How many of you have lost a heartbreaker? You know, you put everything into the competition and you walked away with a loss and broken heart…So now what? How are you going to bounce back? How are you going to pick up the pieces?
How do you cope with the disappointment? How do you bounce back
from a painful defeat? First off, lets acknowledge, it’s not
easy and it hurts! However, at some point, when the pain
starts lessening, anywhere from a few hours to a day or so,
it becomes imperative to view the match through
another lens. That is, how do you begin to pick the pieces
up? And what must you do next time to get better?
How will you take advantage of certain situations and continually put yourself in a position to get over the hump?
The following are five steps to help you, the broken
competitor, experience and move past a disappointing performance. Equally so, this list is great for parents, coaches,
and friends as they try to support the competitor during the
process of disappointment, release, and rebounding.
1. A right to be disappointed: You’ve earned the
right to be disappointed. Let’s face it, after putting it
all on the line, competing with all your heart, it is practically impossible to put on a smiling face and just forget things after a close loss. Give yourself some time.
It’s OK to be disappointed. In fact, it’s even expected.
Why wouldn’t you? You care, you practiced, you’re a
warrior, and you fought like one! Disappointment is a
natural emotion, it even hurts, and that’s ok too. It’s
not something that needs to be fixed. It is time that
usually heals it. Disappointment can be equated to
mourning a loss. Allow yourself the time to decompress, feel your feelings, and settle down. Paradoxically, by allowing yourself the disappointment you also
allow yourself the opportunity to release and resolve
the painful feelings. One of the things that makes victory
so sweet, and motivates us so, is knowing the feeling
and experience of disappointment.
2. One step closer: Believe it or not, you are actually
one step closer to your goals! The great Babe Ruth
used to say every time he struck out, “I’m one step
closer to hitting a home run!” Babe would learn from
being up at bat, and change his strategies every time
he stepped up to the plate. You can do the same. Each time you lose, you should wonder how could you improve and do better next time.
Don’t forget, slumps fit in here
too. It may look like you’re going nowhere, even backwards, but keep on plugging away and learning.
Maybe the competition is getting stronger or the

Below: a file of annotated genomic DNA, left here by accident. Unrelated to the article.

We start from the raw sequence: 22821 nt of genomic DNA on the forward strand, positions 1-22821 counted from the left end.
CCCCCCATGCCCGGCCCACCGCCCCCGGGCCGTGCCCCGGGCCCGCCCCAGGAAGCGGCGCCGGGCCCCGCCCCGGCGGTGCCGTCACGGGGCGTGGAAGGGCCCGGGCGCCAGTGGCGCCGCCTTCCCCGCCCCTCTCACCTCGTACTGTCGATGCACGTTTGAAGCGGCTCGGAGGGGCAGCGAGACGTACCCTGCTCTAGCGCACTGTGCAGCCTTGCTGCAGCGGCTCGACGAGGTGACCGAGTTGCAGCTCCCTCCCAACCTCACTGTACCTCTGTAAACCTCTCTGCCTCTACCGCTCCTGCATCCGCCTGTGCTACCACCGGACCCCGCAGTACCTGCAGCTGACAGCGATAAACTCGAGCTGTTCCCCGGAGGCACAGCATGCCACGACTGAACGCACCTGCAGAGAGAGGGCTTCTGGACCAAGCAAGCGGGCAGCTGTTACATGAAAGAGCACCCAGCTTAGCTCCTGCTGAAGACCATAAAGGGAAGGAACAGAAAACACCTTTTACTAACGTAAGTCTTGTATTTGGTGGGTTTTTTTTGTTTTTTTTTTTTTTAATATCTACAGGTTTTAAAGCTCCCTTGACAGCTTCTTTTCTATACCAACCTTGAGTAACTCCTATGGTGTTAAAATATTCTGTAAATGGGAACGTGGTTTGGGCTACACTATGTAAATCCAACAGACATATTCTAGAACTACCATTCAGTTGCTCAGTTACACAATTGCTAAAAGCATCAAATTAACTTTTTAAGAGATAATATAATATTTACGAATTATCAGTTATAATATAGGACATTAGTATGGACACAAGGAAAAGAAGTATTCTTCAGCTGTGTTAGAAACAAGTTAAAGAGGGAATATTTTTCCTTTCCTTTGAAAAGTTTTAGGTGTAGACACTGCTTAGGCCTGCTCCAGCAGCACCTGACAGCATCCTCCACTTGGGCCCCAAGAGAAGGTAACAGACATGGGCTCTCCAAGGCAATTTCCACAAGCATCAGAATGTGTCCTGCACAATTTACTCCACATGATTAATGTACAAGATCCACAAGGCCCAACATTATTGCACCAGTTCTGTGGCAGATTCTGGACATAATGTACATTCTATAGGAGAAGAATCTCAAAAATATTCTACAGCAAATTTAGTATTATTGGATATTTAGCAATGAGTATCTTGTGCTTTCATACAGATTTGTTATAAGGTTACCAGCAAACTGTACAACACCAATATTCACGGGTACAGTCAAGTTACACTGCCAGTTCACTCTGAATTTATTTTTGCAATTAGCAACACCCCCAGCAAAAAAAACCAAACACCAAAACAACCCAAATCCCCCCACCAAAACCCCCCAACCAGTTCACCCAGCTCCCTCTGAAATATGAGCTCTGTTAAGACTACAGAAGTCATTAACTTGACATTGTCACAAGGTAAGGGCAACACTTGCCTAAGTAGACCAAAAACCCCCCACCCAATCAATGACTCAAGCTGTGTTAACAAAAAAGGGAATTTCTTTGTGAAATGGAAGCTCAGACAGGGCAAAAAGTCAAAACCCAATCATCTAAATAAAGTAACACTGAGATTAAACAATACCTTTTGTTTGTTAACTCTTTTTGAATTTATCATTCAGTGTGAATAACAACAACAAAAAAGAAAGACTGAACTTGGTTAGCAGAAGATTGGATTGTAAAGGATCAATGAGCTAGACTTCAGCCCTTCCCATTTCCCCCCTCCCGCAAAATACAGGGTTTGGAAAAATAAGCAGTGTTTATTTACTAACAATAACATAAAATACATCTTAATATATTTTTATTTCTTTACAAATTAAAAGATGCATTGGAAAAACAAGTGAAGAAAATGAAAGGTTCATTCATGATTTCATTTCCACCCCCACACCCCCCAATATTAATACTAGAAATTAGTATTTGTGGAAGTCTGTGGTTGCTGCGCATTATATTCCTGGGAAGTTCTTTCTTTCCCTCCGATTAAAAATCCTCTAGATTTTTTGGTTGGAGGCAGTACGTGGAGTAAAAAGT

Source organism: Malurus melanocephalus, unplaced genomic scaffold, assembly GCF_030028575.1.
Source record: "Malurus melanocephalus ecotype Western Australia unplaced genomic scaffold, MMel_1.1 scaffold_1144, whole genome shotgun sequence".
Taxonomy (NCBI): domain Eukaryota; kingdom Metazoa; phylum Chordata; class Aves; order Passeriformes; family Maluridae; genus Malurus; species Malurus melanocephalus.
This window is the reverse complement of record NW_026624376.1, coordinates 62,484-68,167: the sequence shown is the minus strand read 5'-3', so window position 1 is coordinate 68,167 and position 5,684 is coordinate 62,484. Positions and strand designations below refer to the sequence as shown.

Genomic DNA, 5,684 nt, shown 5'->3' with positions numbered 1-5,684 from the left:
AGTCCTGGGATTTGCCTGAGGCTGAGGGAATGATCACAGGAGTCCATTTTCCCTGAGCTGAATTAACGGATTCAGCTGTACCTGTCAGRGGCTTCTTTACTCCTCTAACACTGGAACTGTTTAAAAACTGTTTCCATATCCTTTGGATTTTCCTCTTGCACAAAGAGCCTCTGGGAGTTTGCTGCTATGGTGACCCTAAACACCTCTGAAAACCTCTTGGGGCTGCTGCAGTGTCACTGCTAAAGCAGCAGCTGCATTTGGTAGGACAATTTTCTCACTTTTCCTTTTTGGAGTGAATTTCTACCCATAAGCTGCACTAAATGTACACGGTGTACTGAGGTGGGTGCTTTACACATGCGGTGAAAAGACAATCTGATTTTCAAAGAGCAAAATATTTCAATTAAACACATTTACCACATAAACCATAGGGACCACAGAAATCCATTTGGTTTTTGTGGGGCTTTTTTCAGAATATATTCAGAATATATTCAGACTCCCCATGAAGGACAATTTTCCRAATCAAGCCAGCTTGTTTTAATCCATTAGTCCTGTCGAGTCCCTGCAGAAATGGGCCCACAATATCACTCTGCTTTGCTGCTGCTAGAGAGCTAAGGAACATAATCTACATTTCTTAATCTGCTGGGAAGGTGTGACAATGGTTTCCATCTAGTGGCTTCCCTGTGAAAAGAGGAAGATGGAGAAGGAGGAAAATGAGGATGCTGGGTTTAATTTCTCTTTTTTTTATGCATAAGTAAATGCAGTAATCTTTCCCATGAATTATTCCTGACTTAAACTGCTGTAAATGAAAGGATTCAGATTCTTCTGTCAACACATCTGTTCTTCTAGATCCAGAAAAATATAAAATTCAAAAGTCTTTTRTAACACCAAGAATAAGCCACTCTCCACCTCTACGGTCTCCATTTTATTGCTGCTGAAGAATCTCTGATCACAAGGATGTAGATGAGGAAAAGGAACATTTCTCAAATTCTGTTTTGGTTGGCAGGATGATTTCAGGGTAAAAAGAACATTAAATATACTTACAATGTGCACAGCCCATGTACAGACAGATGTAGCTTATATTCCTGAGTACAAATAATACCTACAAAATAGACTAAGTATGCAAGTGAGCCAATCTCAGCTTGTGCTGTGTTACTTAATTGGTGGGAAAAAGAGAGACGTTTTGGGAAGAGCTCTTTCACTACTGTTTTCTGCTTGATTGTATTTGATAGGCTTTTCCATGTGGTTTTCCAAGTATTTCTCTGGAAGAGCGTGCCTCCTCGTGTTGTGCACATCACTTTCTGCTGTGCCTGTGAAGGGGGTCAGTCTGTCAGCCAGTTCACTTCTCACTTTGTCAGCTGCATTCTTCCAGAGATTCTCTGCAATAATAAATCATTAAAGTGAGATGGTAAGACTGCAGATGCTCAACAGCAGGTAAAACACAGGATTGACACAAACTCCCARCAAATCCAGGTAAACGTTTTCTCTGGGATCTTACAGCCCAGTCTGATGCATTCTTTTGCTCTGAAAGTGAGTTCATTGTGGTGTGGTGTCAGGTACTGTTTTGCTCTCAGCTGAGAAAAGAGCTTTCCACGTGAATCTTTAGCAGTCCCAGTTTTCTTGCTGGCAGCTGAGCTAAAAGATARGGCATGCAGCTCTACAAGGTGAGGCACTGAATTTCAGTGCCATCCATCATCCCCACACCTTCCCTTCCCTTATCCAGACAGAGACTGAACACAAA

match-up is not as favorable. Remember the saying:
it’s always darkest before dawn. In other words, the
sun rises after the darkest hour! Keep plugging away.
That slump may be a major learning curve that just
needs to be ridden out, much like a wave. And just
beyond the wave is smooth sailing. Hang on…
3. Failure provides feedback: If you listen you become
aware. Failures, setbacks and obstacles always throw
us for a loop, but it’s the true champion that can readjust and glean valuable feedback. Feedback should be
viewed without judgment and as a learning opportunity in which you can make changes and adapt,
adjusting to the situation next time. Think about it Was
there ever a great champion, individual or team, that
didn’t learn from failures, setbacks and obstacles? All
great champions know why they are competing and
use this big “Why” to get themselves back on track.
4. Reframe it! Simply stated, after you have decompressed ask yourself the basic questions. What’s another way to look at this loss or situation? How
can I find something positive from it? What’s the
lesson here? Even though you lost, what can you
learn? And don’t forget, at some point; give yourself
some credit for showing up and putting yourself on
the line. How many others are competing with such
a heart as yours?
5. Focus on the process, not the outcome. This is
probably one of the most important points and the
major one that all other points can probably be folded
into. While you lost this performance it is another step
toward your ultimate goal. The match gave you valuable experience and exposed you to the situational
pressure of match play. This is highly valuable and can’t
be duplicated in practice. Remember, all great champions
have to pay their dues and earn their experience.
GB CompNet Staff.
“By failing to prepare, you are preparing to fail.”
- Benjamin Franklin